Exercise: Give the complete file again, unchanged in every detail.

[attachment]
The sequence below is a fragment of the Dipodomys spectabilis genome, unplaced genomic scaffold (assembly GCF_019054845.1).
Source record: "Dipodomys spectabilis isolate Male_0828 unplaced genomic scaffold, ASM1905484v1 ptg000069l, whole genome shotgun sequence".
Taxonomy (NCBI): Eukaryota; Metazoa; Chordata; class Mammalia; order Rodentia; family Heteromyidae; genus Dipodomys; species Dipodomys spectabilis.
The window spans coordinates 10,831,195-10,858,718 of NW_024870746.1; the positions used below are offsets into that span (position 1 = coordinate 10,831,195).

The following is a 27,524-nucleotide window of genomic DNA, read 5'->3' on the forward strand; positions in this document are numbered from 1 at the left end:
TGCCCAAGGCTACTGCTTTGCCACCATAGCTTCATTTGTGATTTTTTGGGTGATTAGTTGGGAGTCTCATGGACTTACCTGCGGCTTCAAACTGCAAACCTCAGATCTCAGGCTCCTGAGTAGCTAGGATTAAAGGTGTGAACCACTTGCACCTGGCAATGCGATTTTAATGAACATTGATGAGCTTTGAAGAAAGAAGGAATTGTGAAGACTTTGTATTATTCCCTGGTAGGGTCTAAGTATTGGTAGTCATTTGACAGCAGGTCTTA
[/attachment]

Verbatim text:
The sequence below is a fragment of the Dipodomys spectabilis genome, unplaced genomic scaffold (assembly GCF_019054845.1).
Source record: "Dipodomys spectabilis isolate Male_0828 unplaced genomic scaffold, ASM1905484v1 ptg000069l, whole genome shotgun sequence".
Taxonomy (NCBI): Eukaryota; Metazoa; Chordata; class Mammalia; order Rodentia; family Heteromyidae; genus Dipodomys; species Dipodomys spectabilis.
The window spans coordinates 10,831,195-10,858,718 of NW_024870746.1; the positions used below are offsets into that span (position 1 = coordinate 10,831,195).

The following is a 27,524-nucleotide window of genomic DNA, read 5'->3' on the forward strand; positions in this document are numbered from 1 at the left end:
TGCCCAAGGCTACTGCTTTGCCACCATAGCTTCATTTGTGATTTTTTGGGTGATTAGTTGGGAGTCTCATGGACTTACCTGCGGCTTCAAACTGCAAACCTCAGATCTCAGGCTCCTGAGTAGCTAGGATTAAAGGTGTGAACCACTTGCACCTGGCAATGCGATTTTAATGAACATTGATGAGCTTTGAAGAAAGAAGGAATTGTGAAGACTTTGTATTATTCCCTGGTAGGGTCTAAGTATTGGTAGTCATTTGACAGCAGGTCTTA